Barbadians are being warned to
prepare for more periodic emergency shut-offs across several parishes.
This drastic measure is being taken by the Barbados Water Authority as it responds to extremely low water levels at its golden ridge reservoir and other issues affecting the water supply.
Word of more periodic emergency shut-offs came from Minister of Energy and Water Resources, Wilfred Abrahams, during a press conference at the ministry’s office in country road Thursday morning.
According to him, this is what will happen, starting Friday, every Monday, Wednesday and Friday, between 9 a.m. and 4 p.m. and then again between 9 p.m. and 4 a.m. The Barbados Water Authority will be implementing emergency shutdowns of the lines between its Applewhaites and Golden Ridge pumping stations.
This is expected to impact a number of communities across St, George, St. John and St. Thomas.
The minister explains this has become necessary because low rainfall has led to reduced groundwater levels.
As a result, the Castle Grant distribution system has been producing only 750 thousand gallons of water per day and while that sounds like a lot, it’s actually less than half of what is needed.
The minister says it has, therefore, become necessary for the BWA to ration water.
Minister Abrahams says the problem has been further compounded by mechanical issues with two pumps at the newly-commissioned pumping station at Trents, St. James.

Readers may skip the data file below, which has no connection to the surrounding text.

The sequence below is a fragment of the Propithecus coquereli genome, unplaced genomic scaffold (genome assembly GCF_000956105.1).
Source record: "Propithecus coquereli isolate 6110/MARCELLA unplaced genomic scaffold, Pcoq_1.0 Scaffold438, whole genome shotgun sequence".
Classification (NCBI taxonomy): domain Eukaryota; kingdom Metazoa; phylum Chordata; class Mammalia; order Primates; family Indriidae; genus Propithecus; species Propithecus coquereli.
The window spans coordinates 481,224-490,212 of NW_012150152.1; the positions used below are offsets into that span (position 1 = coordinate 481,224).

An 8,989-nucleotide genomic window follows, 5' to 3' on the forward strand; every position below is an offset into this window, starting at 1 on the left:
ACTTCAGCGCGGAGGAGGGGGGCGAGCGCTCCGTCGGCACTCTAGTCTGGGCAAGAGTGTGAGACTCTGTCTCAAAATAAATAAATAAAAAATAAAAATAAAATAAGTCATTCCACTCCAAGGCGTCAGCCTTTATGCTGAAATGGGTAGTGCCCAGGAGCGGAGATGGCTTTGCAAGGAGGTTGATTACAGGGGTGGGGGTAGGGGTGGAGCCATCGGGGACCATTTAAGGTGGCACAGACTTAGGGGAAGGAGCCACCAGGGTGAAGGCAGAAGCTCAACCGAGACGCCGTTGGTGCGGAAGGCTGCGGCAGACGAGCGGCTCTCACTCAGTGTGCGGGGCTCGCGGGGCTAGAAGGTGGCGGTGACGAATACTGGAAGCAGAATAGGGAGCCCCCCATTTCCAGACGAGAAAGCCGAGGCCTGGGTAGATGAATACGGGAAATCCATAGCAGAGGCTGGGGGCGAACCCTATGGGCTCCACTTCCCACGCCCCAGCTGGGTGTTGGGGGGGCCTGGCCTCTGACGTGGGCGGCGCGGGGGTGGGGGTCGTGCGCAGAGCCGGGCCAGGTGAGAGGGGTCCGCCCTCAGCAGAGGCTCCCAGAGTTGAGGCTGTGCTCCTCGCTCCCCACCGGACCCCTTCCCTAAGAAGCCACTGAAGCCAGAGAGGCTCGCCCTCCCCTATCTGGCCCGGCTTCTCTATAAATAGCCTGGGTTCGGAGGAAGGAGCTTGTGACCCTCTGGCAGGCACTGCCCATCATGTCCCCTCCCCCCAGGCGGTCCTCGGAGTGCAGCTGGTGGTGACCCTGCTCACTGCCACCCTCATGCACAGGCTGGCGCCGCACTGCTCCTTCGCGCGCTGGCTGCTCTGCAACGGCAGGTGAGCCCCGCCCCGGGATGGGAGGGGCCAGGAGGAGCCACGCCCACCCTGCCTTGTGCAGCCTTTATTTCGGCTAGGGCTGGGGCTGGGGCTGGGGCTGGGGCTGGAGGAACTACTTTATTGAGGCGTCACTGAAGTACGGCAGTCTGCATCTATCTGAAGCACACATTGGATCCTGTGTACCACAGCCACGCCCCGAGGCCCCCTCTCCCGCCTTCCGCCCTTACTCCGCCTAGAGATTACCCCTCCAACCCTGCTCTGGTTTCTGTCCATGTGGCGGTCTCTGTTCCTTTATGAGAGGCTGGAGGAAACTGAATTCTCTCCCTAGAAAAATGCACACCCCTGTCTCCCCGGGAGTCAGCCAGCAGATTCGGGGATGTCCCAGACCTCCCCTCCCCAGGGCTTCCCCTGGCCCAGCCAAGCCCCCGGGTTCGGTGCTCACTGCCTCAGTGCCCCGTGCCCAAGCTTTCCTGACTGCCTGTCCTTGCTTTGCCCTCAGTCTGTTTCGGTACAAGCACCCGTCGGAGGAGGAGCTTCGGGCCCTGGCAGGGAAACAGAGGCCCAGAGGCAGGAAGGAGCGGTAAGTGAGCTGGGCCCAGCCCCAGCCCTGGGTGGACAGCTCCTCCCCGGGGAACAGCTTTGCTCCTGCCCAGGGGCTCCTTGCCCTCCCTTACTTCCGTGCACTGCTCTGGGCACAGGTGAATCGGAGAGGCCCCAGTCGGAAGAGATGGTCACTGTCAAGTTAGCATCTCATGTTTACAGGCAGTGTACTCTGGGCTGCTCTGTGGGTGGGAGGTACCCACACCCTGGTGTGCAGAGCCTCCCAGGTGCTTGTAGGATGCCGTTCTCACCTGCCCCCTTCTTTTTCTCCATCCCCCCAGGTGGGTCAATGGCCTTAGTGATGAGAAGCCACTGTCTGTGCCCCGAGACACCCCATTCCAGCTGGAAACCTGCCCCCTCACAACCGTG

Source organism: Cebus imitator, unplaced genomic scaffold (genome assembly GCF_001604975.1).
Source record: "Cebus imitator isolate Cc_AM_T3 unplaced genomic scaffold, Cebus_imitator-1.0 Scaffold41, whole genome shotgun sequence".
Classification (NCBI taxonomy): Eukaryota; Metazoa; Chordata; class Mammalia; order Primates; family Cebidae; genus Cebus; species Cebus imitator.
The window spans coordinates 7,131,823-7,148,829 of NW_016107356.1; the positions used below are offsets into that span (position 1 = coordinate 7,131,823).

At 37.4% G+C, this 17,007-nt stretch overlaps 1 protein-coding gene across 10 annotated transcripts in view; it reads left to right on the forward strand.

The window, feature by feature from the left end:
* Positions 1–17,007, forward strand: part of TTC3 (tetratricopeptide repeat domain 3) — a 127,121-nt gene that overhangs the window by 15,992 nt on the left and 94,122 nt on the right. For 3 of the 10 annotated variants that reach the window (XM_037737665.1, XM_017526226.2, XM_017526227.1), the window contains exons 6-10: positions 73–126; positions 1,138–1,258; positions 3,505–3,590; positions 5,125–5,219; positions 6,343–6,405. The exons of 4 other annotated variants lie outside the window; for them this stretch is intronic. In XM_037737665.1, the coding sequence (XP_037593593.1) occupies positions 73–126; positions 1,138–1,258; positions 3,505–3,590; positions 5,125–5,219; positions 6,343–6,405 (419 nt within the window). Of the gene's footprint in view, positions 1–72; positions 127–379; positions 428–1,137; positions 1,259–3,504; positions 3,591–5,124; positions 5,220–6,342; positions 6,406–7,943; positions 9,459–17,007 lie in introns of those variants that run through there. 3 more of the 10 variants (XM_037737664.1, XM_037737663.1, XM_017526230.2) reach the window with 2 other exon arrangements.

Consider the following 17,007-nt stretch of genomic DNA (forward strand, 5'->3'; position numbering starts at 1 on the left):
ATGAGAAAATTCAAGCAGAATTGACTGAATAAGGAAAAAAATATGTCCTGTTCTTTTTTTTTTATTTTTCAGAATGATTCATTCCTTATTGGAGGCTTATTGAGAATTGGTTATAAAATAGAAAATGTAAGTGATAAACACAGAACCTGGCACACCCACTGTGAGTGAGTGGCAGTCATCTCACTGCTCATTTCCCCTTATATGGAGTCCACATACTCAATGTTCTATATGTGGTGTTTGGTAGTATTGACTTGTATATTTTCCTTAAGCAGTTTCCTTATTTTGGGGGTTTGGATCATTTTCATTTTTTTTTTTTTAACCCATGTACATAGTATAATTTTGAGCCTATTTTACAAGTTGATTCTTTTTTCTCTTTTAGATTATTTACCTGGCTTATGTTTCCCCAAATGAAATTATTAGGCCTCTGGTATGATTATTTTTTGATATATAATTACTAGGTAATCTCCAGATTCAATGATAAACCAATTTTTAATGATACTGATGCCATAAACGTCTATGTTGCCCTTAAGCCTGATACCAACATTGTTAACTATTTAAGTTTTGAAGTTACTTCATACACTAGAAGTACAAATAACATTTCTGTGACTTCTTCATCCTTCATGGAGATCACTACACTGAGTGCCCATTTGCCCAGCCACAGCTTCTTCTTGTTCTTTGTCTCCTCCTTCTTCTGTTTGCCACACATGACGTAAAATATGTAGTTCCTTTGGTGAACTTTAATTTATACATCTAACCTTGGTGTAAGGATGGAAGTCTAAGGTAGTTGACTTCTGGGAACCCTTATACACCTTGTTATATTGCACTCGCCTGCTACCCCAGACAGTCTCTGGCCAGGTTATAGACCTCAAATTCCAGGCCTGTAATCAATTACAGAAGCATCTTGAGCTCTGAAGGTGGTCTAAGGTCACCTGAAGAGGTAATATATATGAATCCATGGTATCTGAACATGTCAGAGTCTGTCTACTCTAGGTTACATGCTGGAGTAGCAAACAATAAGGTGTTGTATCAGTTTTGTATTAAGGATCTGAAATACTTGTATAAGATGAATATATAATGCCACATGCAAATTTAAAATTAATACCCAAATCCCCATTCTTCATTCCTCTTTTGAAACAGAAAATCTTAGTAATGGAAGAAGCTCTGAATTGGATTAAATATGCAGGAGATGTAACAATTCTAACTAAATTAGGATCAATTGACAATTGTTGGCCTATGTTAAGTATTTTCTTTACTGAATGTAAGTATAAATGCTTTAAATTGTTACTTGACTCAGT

He says replacements had to be special-ordered from the manufacturer, and will be airlifted from France in the interest of time, even though it will be a costly venture.
General Manager, Keithroy Halliday, says the BWA has considered offering discounts or rebates to customers, who experience frequent water outages.
However, he explains there is still a minimum cost that customers are required to pay, to cover the authority’s costs of doing business.
Meantime, technical advisor to the BWA’s board, Dr. John Mwansa, says government has approved plans to upgrade the Bridgetown and South Coast sewage plants to tertiary treatment facilities.
He says this will be done through what is known as a PPP approach, which basically means government will be collaborating with the private sector.
With the pending shutdowns, some people are probably wondering about
the recent occasional heavy rainfall, well for those of you wondering why the
water levels are so low, despite some very wet days in recent weeks, the
minister revealed it will take at least 90 days for that water to make it into
the groundwater system.
So it won’t reach there until around the end of December or so.
So those in the most affected communities please take note as the periodic shut offs get set to commence from tomorrow, Friday September 27th.